Hughes's death opens up debate on cricket safety
Cricketer Phillip Hughes’s death will reopen the decades-long debate on how batsmen can be protected from a potentially lethal five-and-a-half ounce “missile” travelling around 140kph.
The 25-year-old Australia international died on Thursday, two days after being struck down at the Sydney Cricket Ground, illustrating starkly that batsmen put their lives on the line every time they face fast bowling.
Despite wearing a protective helmet, Hughes never regained consciousness and died from his injuries after trying to play a short-pitched “bouncer” in a domestic match and being hit on an unshielded area at the base of his skull.
Masuri, the UK-based manufacturer of the helmet worn by Hughes and one of the leading suppliers of protective headgear to the world’s top batsmen, said that Hughes’s injuries were sustained in an area of the head that is difficult to protect.
“From the footage and pictures currently available to Masuri, it appears that Phil Hughes was struck by the ball to the rear of the grille and below the back of the shell,” Masuri said in a statement on Wednesday.
“This is a vulnerable area of the head and neck that helmets cannot fully protect, while enabling batsmen to have full and proper movement.”
The question of how batsmen should protect themselves from a blow on the head is not a new one.
Patsy Hendren, the Middlesex and England batsman, briefly wore a reinforced, multiple-peaked cap made for him by his wife in 1933 following England’s infamous “Bodyline” tour of Australia in 1932/33 that featured short-pitched, hostile bowling.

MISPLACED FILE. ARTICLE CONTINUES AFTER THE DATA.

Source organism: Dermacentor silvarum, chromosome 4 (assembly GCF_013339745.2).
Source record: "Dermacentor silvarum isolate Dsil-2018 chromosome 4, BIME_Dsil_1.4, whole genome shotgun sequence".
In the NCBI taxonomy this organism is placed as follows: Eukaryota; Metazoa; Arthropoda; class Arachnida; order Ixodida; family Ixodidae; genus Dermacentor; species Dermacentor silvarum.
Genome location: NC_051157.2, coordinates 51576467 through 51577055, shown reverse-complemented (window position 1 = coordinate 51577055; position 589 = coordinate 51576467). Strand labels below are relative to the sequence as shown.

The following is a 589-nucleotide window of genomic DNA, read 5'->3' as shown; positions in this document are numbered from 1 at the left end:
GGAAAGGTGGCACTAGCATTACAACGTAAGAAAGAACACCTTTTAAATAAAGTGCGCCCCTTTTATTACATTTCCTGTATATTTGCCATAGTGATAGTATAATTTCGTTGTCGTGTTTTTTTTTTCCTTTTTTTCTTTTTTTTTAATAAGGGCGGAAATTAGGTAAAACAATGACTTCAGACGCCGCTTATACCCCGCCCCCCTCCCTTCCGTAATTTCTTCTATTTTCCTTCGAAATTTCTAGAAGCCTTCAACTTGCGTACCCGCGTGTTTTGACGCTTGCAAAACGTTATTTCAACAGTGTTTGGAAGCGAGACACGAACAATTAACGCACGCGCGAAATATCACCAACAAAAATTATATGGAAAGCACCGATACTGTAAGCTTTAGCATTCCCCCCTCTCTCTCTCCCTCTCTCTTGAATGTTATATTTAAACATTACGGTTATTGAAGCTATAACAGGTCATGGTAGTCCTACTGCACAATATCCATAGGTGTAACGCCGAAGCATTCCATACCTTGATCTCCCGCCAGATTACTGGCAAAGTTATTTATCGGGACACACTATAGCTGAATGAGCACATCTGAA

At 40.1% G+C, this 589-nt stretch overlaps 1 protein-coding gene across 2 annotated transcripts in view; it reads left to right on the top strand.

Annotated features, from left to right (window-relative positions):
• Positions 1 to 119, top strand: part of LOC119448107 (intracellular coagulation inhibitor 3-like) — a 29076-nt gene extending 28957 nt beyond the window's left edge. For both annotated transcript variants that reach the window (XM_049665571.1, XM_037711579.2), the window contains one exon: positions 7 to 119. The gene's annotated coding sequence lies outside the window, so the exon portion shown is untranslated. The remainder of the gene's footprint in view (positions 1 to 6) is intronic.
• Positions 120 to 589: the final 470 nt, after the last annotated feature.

Hendren quickly abandoned his innovation and for more than 40 years, batsmen made do with caps, sun hats or – as was usually the case – nothing on their heads.
The Laws of Cricket were adjusted to rule that repeatedly bowling short-pitched deliveries was “unfair”, however it was rare to see bowlers warned, much less withdrawn from the attack, for bowling an excessive number of bouncers.
The mid-1970s saw England’s Mike Brearley experiment with a protective skull-cap worn under the regular cap.
But the most notable change in headgear came during Kerry Packer’s World Series Cricket in the late 1970s which attracted an exceptional crop of fast bowlers, including the West Indies’ Andy Roberts, Wayne Daniel, Michael Holding and Joel Garner.
Ban the bouncer?
Batsmen facing a short-pitched barrage decided to take matters into the their own hands and sought ways to protect their heads.
England’s Dennis Amiss, who had struggled against Australia’s celebrated fast-bowling duo of Dennis Lillee and Jeff Thomson during the 1974/75 Ashes, was a pioneer of the batting helmet.
“I went to a motorcycle helmet manufacturer, and he came up with something lighter than the fibreglass motorcycle helmets around in those days,” Amiss told the Daily Telegraph.
“The problem was that it covered your ears, making it difficult to hear.”
It was superseded by the forerunner of the ‘cap’-design helmet which is now commonplace, with plastic visors giving way to metal grilles.
Former England captain Michael Atherton, an opening batsman, wrote in Wednesday’s edition of The Times: “Maybe helmets had made us a little complacent, then. Certainly, they have changed the game beyond all recognition.”
Atherton added that whereas in the pre-helmet era batsmen generally hooked cautiously and infrequently off the back foot, helmet-wearing players such as Australia’s Matthew Hayden were emboldened to hook off the front foot, a potentially riskier option.
Yet Vivian Richards, one of cricket’s greatest batsman, bucked the trend by hooking some of the fastest bowlers the game has known during the 1970s and 1980s with nothing more than a West Indies cap on his head.
“That you should cover yourself in a suit of armour, to make yourself brave, or to enable you to hook – when you never hooked in your life – just because you’ve got a helmet on. That’s rubbish,” Richards told the Guardian in 2009.
One way to improve batsmen’s safety would be an outright ban on bouncers – the game’s “terrible beauty” to use Atherton’s phrase.
Before Hughes’s death such a ban would have been almost unthinkable.
Not so now. –ÁFP